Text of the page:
EY faces criticism on dual-role at Britishvolt

10 February 2023 Consultancy.uk 3 min. read
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Australian company Recharge Industries has sealed a deal to buy Britishvolt out of administration. Administrators EY have come under fire for their role in the deal, however, having reportedly previously been a close advisor of the beleaguered start-up, and reportedly charging “millions of pounds in fees” while its finances deteriorated.

With interest in electronic vehicles (EVs) growing rapidly, so too is the need to supply the batteries powering them. While e-cars accounted for just 4% of global car sales last year, by 2030, this is projected to rise to over 30%. It may further accelerate after this, as the number of countries banning the sale of new combustion-engine-powered transport grows.

These trends saw Britishvolt launched in 2019. The UK start-up manufacturer of lithium-ion batteries for the automotive industry had commenced construction of a gigafactory in North-East England in 2021. The company had hoped to produce 300,000 electric vehicle batteries a year on the site, while employing about 3,000 staff – but work was halted in August 2022 amid funding difficulties.

EY faces criticism on dual-role at Britishvolt

Having been championed by former Prime Minister Boris Johnson to help drive a greener economy, Britishvolt received the promise of government financial support and funding by metals giant Glencore and British luxury car firm Aston Martin. Even so, the firm failed to adequately finance the multi-billion-pound facility in Blyth.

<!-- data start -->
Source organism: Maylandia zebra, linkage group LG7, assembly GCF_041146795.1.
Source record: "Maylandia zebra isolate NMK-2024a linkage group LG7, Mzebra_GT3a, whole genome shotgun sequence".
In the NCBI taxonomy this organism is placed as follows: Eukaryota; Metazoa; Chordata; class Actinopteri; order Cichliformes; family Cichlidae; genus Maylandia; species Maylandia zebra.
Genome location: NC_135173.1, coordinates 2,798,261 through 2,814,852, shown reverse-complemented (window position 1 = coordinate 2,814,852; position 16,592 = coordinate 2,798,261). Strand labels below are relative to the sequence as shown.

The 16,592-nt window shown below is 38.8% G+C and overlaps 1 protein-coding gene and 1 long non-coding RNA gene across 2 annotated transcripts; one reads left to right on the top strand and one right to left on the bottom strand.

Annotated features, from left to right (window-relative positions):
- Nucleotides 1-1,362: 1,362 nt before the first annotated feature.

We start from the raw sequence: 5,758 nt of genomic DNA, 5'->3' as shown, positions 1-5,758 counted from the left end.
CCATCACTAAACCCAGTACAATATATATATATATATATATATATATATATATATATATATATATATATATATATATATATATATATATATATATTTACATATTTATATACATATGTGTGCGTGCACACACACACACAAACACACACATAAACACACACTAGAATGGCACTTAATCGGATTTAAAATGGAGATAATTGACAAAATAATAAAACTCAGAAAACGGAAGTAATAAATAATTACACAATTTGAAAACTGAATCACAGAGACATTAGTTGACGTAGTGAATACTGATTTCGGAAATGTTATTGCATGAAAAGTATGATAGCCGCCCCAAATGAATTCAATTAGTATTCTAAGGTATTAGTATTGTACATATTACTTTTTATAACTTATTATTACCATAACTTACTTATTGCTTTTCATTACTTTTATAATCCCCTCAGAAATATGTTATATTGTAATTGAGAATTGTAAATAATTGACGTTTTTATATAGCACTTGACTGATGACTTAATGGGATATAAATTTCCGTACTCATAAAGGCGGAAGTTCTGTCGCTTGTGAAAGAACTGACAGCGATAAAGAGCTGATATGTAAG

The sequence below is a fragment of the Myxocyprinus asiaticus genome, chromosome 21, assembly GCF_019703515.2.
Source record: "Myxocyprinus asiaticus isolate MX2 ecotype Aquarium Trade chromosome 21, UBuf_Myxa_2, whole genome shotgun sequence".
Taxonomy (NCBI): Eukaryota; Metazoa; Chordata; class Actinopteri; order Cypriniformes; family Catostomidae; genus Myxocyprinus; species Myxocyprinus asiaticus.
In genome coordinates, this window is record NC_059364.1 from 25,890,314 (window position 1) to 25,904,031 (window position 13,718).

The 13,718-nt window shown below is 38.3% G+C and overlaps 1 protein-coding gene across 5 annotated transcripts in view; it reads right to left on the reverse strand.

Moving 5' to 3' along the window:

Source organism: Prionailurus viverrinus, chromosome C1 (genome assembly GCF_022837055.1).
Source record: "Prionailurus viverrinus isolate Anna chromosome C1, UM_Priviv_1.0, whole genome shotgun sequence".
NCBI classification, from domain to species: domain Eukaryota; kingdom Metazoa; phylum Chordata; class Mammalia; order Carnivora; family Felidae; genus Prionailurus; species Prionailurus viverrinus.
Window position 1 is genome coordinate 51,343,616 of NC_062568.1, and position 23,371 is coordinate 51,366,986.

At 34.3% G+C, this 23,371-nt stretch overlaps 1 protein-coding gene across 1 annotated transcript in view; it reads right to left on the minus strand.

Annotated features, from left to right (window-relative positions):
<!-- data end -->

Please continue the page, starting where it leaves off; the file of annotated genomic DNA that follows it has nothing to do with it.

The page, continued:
The company went into administration in January 2023, with a majority of the 300 Britishvolt staff losing their jobs in the collapse. In the weeks since, however, administrators from EY have been working to find a way of reviving the project – and the firm has now announced it has entered into an agreement for Britishvolt’s assets.

Following “a process conducted by EY that involved the consideration of multiple approaches from interested parties and numerous offers received,” an EY statement confirmed that Australian company Recharge, and its US parent company Scale Facilitation Partners were now preferred bidders. Recharge is in the process also of establishing a large-scale lithium-ion battery cell production and research capability in Australia.

Commenting on the news, David Collard, CEO of Recharge Industries, said, “We’re confident our proposal will deliver a strong outcome for all involved. Using world leading artificial intelligence and multinational research partnerships, we are finding ways to make batteries better, safer, and longer lasting.”

Conflicts of interest

EY has come under fire for its involvement in the process, however. According to reports from the Financial Times, the Big Four consultancy was a longstanding advisor to Britishvolt – playing a central role in devising its failed strategy, seconding a team to the company for almost two years, and collecting “millions of pounds in fees” in the process.

While it is not unusual for advisors to be appointed for administrations, EY’s involvement has raised eyebrows among Britishvolt’s former staff. Sources close to the story told the Financial Times that several Britishvolt employees questioned the validity of EY’s twin responsibilities, during a “heated video call” between staff and the administrators in January.

An industry insider meanwhile told the newspaper that they believed the appointment “must be a conflict of interest”. EY insiders seemed less concerned, however, with one simply telling the Financial Times, “You have to laugh” at the firm’s dual duties.